Many pastors are intimidated by the thought of preaching all the way through an entire book of the Bible. Some fear that congregational excitement will be hard to sustain and that pastor and congregation will get bogged down in an extended series on a single book. Others may want to avoid the stereotype of the tired old expositor relentlessly trudging through questions of grammar and syntactical constructions. Many may even perceive the method as outdated.
However, despite such concerns, we have biblical ground for the ongoing importance of declaring the “whole counsel of God” (
In answer to this question, let me suggest five guidelines for preparing to preach an entire book of Scripture.
Begin with a short book.
Many preachers are intimidated by the idea of preaching through whole books because so many books are so very long. This concern is not without validity. Indeed, it is wise to gain some homiletic experience before diving into a series on Romans, Luke or Isaiah. Instead, begin with a short book. Colossians can be preached in nine sermons, Malachi in six or seven and Philemon certainly would not require an extended series.
It is wise to begin with a book that you could preach through in two months or less. Working through several short books through the course of a year or two is great for getting the feel for whole-book preaching and good preparation for working through longer books in the future. It also will help the congregation grow accustomed to listening to an extended series on a single book.
Find the unifying theme of the book.
An essential component of any series is the theme that unifies the sermons within it. A whole-book series is no different. So study the book until you discern the central concern of the author, and show how that concern relates to each passage in your weekly exposition of the text. This will help the congregation understand how the various passages fit together as a whole argument. The lack of a clearly communicated theme leads to the danger of treating each text as independent from the others and undermines the very aim of preaching through books as wholes.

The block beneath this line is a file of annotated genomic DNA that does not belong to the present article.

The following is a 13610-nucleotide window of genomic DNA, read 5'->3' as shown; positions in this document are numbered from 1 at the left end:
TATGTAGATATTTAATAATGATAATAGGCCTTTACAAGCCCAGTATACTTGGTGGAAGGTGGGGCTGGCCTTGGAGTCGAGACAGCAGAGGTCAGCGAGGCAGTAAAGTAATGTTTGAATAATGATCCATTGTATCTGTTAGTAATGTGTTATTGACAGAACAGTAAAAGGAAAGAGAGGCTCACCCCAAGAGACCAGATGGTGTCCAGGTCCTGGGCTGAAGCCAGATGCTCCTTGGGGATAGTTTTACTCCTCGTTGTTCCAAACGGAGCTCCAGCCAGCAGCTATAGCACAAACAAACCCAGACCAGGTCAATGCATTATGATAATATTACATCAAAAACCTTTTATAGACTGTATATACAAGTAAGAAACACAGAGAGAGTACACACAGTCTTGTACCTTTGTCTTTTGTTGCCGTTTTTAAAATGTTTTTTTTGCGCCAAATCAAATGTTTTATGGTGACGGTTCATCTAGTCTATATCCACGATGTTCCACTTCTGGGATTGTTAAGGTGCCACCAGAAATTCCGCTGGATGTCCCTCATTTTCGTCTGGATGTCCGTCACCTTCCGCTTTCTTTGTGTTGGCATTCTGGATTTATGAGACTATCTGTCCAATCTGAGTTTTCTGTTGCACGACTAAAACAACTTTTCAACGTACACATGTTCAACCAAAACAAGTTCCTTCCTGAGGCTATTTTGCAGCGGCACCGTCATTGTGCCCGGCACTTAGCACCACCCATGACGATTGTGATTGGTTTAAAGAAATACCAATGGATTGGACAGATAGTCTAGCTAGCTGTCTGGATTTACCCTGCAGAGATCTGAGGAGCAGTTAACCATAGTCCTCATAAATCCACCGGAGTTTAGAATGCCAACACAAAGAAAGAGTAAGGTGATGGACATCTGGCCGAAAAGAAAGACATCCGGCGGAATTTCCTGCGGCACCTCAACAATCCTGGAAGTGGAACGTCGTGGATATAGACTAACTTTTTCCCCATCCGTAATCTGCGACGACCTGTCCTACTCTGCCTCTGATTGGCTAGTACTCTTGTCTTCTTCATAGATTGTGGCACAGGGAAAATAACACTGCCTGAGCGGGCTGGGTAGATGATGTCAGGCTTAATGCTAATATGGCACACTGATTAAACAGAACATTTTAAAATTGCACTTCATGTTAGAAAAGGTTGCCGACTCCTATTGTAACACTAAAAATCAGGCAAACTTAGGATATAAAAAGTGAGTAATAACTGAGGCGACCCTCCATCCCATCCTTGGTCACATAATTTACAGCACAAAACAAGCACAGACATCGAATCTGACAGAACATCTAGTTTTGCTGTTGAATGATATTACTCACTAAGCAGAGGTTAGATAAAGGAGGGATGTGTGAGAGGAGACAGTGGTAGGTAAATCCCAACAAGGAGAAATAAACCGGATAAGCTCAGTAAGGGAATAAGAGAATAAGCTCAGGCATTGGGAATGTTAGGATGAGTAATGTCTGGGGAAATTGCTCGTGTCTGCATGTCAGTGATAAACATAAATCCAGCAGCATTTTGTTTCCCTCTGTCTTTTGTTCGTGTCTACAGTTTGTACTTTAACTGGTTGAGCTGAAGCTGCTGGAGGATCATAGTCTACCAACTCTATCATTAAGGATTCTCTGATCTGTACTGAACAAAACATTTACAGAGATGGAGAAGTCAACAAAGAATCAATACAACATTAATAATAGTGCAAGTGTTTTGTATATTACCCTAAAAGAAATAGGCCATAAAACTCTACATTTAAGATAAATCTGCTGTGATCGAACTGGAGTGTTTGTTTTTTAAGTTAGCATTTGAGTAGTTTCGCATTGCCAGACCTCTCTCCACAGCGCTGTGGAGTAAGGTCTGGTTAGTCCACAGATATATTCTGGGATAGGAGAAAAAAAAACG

There are a few places to look first for a book’s main theme. Always look closely at the book’s introductory material. Biblical authors regularly introduce important themes in the opening verses. For example, some understand the first verse of Mark’s Gospel as a title, “The beginning of the gospel of Jesus Christ.” Thus, Mark saw his work as conveying the inaugural elements of Jesus’ ministry and the beginning of the Christian faith. Use this to craft the title of your series and focus on the implications of Mark’s account of the initial preaching and spread of the gospel in the ministry of Jesus.
A close look at the concluding verses of a book is a worthwhile endeavor, as well. The closing verses often have a recap of the main issues already addressed by the author and frequently highlight the main point to which the biblical author has been driving. The final verses of a book represent the part of the message that the author wants the audience to reflect on as they leave.
For example, the final chapter of 1 Thessalonians focuses on the importance of perseverance unto the day of the Lord, a theme that runs throughout the letter. Each sermon in a series on 1 Thessalonians can be related to the idea of perseverance whether it’s the beginning of the race (
Another important clue can be found in a book’s imperatives. What does the author instruct the recipients to do? This is particularly helpful in some of the Pauline letters.
For example, the first imperative in
Make each sermon able to stand on its own.
While each sermon should demonstrate how the text in question relates to the major theme of the book, each sermon in a whole book series also should be able to stand alone. This is particularly important in light of the reality that much of your congregation may not hear every sermon in the series. Also, you do not want first-time visitors to feel left out because they were not present for last week’s sermon. This can be achieved by keeping the focus on the text at hand.